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How to wrap advice as a gift a teenager might open

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By LISA DAMOUR, NEW YORK TIMES

If there’s anything adults are always eager to share with our teenagers, it’s our own hard-earned wisdom. But why do our well-meaning efforts to advise our teenagers often get a chilly reception?

Usually, it’s because we’ve got our attention trained on the wrong thing: the thoughts we’re hoping to pass along, and not how it feels to be on the receiving end of such lessons. When you have something to say that you really want your teenager to hear, these approaches can help get your message across:

The most powerful force in a normally developing teenager may be the drive toward independence. Unsolicited coaching — even when it is excellent and well-intentioned — goes against the adolescent grain.

An easy fix? Before dropping knowledge on your child, ask permission. In practical terms, this might be saying, “Hey, I found this interesting article on managing digital distractions. Do you want to take a look at it?” If you find your teenager grousing about a problem for which you have a solution, try, “I’ve got an idea that might help. Do you want to know what I’m thinking?”

According to Vanessa Cánepa-Prentice, a 17-year-old from Seattle: “When parents ask if we’d like to hear what they have to say, we just might be open to it.” Should your teenager decline your pearls of wisdom, don’t press it, and don’t get discouraged. We often strengthen our connections with young people when we find ways to honour their autonomy.

Lose “when I was a teenager …”

Adolescents tend to tune out anything that comes after “When I was a teenager… ” Indeed, my own informal surveys have taught me that young people find uttering these five words to be the second most annoying thing parents routinely do. (The first? Entering a closed room to address the teenager therein, then neglecting to shut the door on the way out.)

Citing our own adolescence can be a conversation killer, since our kids often reject the premise that their teenage years have anything in common with ours. On this they’ve got a point. We did not come of age while submerged in digital waters, and what we accomplished as high school students pales in comparison to what many young people now achieve, such as the demanding course loads that many of today’s high school students take on.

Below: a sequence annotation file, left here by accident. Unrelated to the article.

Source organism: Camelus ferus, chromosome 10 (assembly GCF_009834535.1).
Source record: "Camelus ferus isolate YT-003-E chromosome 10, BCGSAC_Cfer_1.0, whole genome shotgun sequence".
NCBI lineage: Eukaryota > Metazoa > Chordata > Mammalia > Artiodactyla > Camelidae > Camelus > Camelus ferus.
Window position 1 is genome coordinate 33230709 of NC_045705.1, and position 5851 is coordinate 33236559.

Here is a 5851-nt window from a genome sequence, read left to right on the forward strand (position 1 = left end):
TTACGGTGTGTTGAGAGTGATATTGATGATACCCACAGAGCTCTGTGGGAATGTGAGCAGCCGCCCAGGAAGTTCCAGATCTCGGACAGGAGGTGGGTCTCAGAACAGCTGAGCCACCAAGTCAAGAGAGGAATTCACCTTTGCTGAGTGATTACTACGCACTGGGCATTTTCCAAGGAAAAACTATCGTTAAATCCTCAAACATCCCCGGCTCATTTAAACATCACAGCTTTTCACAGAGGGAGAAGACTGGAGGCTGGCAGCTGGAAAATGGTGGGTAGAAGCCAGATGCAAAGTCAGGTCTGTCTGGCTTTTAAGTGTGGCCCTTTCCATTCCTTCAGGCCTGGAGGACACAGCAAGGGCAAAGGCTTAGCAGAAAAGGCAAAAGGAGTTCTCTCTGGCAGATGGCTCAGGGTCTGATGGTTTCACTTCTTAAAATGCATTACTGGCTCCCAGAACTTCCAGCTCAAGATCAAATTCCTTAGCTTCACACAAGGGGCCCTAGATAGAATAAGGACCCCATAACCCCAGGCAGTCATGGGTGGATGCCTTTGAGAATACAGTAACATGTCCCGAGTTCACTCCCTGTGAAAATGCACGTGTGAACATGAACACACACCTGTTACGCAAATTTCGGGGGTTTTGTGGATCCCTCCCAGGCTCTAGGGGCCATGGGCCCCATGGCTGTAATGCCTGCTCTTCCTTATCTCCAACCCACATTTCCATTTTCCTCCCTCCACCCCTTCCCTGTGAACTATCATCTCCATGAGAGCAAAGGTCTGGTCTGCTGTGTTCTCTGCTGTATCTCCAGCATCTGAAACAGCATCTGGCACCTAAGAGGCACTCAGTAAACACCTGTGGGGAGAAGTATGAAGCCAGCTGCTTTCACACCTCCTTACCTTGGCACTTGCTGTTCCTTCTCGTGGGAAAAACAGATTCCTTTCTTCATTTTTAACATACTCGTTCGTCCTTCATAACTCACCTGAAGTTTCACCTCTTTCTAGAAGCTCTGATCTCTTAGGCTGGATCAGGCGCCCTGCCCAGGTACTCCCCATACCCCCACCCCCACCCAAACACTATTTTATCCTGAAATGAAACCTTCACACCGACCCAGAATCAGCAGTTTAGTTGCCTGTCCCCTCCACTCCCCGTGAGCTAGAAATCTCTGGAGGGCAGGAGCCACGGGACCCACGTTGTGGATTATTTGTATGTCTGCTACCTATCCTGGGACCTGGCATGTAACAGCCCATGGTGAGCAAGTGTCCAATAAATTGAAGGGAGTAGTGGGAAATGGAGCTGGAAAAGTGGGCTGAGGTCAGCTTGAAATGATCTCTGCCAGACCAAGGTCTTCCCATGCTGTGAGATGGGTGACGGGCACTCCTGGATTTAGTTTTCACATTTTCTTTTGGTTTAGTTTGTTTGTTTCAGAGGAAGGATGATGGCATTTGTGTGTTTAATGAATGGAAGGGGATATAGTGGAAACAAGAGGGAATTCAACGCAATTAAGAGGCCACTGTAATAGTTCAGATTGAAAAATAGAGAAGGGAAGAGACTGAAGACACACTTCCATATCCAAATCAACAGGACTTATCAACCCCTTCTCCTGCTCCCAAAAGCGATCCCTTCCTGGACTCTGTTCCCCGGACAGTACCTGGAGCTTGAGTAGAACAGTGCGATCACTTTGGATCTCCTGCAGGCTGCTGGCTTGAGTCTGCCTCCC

Even when addressing the timeless aspects of adolescence, reminiscing aloud may not be prudent. Though teenagers are often unfairly critiqued, it is true that adolescence can be a phase of marked egocentrism.

As a psychologist, I have learned that teenagers — who may regard their travails as singular and unprecedented — sometimes dismiss even compassionate efforts to draw parallels between anyone else’s experiences and their own. This goes double when that anyone else is a parent. Be sure to focus on the here and now for your teenager, not there and then for you.

Appreciate the limits of your understanding

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We often try to guide teenagers on topics that are foreign to us but familiar to them. For example, many adolescents can name a dozen e-liquid flavours, several e-cigarette devices, and tell you which of their classmates vapes, with whom, where and under what conditions. Given this, it’s fair to assume that our teenagers might have the same reaction to us saying, “We need to talk about vaping” that we would have if our teenager said to us, “We need to talk about your mortgage.”

Not that we should clam up about vaping and other important health and safety topics. But we should own what we don’t know. If we start by asking, “Would you explain vaping to me?” and follow that up with earnest questions, we reduce the odds of an eye roll when we eventually offer that we read an article on the hazards of nicotine and ask our teenager if she wants to see it.